LOS ANGELES — By the time the married couple who carried out the deadly San Bernardino terrorist attack came to the attention of police, it was far too late.
Syed Rizwan Farook and his wife, Tashfeen Malik, had gone undetected while planning the massacre that included amassing thousands of rounds of ammunition, high-powered guns and pipe bombs.
The FBI’s acknowledgement that the San Bernardino shooters had been radicalized Muslims for “quite some time” points to the difficulty discovering potential terrorists who keep a very low profile and shows the deadly consequences that can occur when identification comes too late.
“It appears these people were very good at hiding their intentions,” said David Schanzer, a Duke University public policy professor who runs a center that studies terrorism. “What this situation shows is it’s not a fool-proof system. … A hundred percent prevention is not achievable.”
The couple, who lived quietly in a two-bedroom townhouse with their 6-month-old daughter and Farook’s mother, had not come to the attention of law enforcement before clothing themselves in black, donning face masks and bursting into an annual festive meeting of Farook’s county health department colleagues with guns blazing. They killed 14 people and wounded 21 last Wednesday before dying in a shootout with police about four hours later.
David Bowdich, chief of the FBI’s Los Angeles office, told reporters the agency was searching for how and where radicalization occurred and who might have led them to those beliefs.
Investigators believe e Farook, a 28-year-old restaurant inspector born in the U.S. to a Pakistani family, become radicalized before meeting Malik, 29, FBI spokeswoman Laura Eimiller said Tuesday,. She did not elaborate on what led the FBI to that conclusion about Malik, who emigrated to the U.S. from Pakistan in July 2014 on a fiancé visa and married Farook the next month.
Detecting those who hold radical beliefs — and determining who may lash out violently — is a challenge for law enforcement.
America’s counterterrorism infrastructure has had success at flagging individuals who try to travel abroad to fight alongside militants, fund operations overseas or who communicate online with overseas terrorists. But it’s been far more challenging for law enforcement to flag each and every individual who self-radicalizes online, a process the Islamic State has facilitated with slick Internet propaganda aimed at the disaffected.
“They’re not communicating with a terrorist organization, they’re not doing those other things that we have typically looked for when we’re looking for terrorists,” said John Cohen, a former Homeland Security Department counterterrorism coordinator.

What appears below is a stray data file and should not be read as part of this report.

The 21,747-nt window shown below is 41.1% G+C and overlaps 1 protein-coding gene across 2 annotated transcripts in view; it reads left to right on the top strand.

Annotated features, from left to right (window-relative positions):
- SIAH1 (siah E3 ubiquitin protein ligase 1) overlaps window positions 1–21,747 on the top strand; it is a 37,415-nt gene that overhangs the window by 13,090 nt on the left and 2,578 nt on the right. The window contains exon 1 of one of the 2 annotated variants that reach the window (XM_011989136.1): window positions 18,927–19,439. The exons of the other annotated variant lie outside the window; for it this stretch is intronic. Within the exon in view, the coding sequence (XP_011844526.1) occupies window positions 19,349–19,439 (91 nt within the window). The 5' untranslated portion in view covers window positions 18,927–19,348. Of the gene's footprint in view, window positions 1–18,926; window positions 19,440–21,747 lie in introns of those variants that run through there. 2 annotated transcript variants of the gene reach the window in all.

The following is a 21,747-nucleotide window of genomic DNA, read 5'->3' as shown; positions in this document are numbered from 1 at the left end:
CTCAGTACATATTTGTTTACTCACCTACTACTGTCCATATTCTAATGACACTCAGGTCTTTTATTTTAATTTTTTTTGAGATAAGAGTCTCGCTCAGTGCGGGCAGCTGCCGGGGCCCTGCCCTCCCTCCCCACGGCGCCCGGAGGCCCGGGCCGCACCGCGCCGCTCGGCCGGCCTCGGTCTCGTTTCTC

Behavior that is in isolation isn’t likely to put a defendant on law enforcement’s radar. But sudden withdrawal from friends or family, for instance, starts hitting trip wires when combined with other actions, such as increased visits to hate-spewing chat rooms or radical change in appearance. But even then, law enforcement is challenged on a daily basis in separating individuals who hold radical views, which in and of itself is not a crime, from those who are plotting acts of violence or encouraging others in that direction.
“It’s a highly individualized process, and each person is different,” said Seamus Hughes, deputy director of the Program on Extremism at George Washington University’s Center for Cyber & Homeland Security, which recently issued a study showing that 56 people had been charged in the U.S. this year in connection with supporting the Islamic State. “The radicalization process could take a few years, it could take a few months.”
FBI agents currently have hundreds of open inquiries in all 50 states related to terrorist ideology. When they identify someone they think is predisposed to violence, they’ve turned to a range of techniques — including sting operations involving informants and inoperable weapons and placing undercover agents in chat rooms — as part of their investigation.
But they’re nonetheless constrained under Justice Department regulations in the investigative steps they may take. That guidance, known as the Domestic Investigations and Operations Manual, permits agents to check out a citizen’s suspicion even when there’s minimal factual basis for doing so.
Actually opening a full-blown investigation, and using tools such as surveillance and phone wiretaps, requires a significantly higher burden of evidence of wrongdoing.
“For law enforcement to take action, their investigation has to reveal that a person has gone beyond simply having extreme thoughts, and is actually moving in the direction of carrying out an act of violence,” Cohen said. “They have to be in the process of committing a crime.”
So far, the FBI has revealed little of what it’s learned about Farook and Malik and their planning, except for details about the weaponry they had, materials they had to make more pipe bombs and that both had been taking target practice. Malik also practiced at Riverside Magnum Range, where Farook shot at targets two days before the attack, Eimiller said.
Investigators also are trying to determine a money trail for funding of the operation. A U.S. official said Tuesday authorities are looking into a deposit made to Farook’s bank account prior to the shooting. The official, who had been briefed on the investigation but was not authorized to discuss it by name and spoke on condition of anonymity, would not further characterize the nature of the deposit or what was suspicious about it.
Hughes said the FBI surely is looking to see what red flags law enforcement might have been missed — part of a post-mortem analysis that follows every incident of this nature.
“What do you learn from this, and how do you mitigate the next attack?” he asked.
Tucker reported from Washington. Amanda Lee Myers in San Bernardino contributed to this report.